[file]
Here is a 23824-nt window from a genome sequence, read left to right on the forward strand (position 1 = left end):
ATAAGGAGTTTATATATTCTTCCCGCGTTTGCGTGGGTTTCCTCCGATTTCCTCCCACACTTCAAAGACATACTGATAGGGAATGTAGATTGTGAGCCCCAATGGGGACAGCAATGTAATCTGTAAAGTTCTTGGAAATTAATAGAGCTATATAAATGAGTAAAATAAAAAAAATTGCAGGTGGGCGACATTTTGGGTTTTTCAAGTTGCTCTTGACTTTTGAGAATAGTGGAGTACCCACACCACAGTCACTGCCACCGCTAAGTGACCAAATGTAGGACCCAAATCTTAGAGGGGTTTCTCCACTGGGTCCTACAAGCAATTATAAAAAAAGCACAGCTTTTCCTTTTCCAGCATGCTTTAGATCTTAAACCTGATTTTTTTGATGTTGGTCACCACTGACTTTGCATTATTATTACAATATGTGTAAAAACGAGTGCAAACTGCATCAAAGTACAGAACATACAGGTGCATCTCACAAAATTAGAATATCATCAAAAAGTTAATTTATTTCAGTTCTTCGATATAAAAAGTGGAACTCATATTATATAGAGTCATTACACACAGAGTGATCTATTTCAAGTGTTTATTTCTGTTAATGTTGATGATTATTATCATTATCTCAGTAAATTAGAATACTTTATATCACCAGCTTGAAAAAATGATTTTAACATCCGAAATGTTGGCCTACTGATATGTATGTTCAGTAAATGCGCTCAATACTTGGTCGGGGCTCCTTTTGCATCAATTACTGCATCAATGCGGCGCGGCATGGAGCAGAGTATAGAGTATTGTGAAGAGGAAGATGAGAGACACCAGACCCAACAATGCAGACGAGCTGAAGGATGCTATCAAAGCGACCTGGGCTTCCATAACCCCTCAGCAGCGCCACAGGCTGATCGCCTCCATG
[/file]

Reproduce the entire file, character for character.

Here is a 23824-nt window from a genome sequence, read left to right on the forward strand (position 1 = left end):
ATAAGGAGTTTATATATTCTTCCCGCGTTTGCGTGGGTTTCCTCCGATTTCCTCCCACACTTCAAAGACATACTGATAGGGAATGTAGATTGTGAGCCCCAATGGGGACAGCAATGTAATCTGTAAAGTTCTTGGAAATTAATAGAGCTATATAAATGAGTAAAATAAAAAAAATTGCAGGTGGGCGACATTTTGGGTTTTTCAAGTTGCTCTTGACTTTTGAGAATAGTGGAGTACCCACACCACAGTCACTGCCACCGCTAAGTGACCAAATGTAGGACCCAAATCTTAGAGGGGTTTCTCCACTGGGTCCTACAAGCAATTATAAAAAAAGCACAGCTTTTCCTTTTCCAGCATGCTTTAGATCTTAAACCTGATTTTTTTGATGTTGGTCACCACTGACTTTGCATTATTATTACAATATGTGTAAAAACGAGTGCAAACTGCATCAAAGTACAGAACATACAGGTGCATCTCACAAAATTAGAATATCATCAAAAAGTTAATTTATTTCAGTTCTTCGATATAAAAAGTGGAACTCATATTATATAGAGTCATTACACACAGAGTGATCTATTTCAAGTGTTTATTTCTGTTAATGTTGATGATTATTATCATTATCTCAGTAAATTAGAATACTTTATATCACCAGCTTGAAAAAATGATTTTAACATCCGAAATGTTGGCCTACTGATATGTATGTTCAGTAAATGCGCTCAATACTTGGTCGGGGCTCCTTTTGCATCAATTACTGCATCAATGCGGCGCGGCATGGAGCAGAGTATAGAGTATTGTGAAGAGGAAGATGAGAGACACCAGACCCAACAATGCAGACGAGCTGAAGGATGCTATCAAAGCGACCTGGGCTTCCATAACCCCTCAGCAGCGCCACAGGCTGATCGCCTCCATG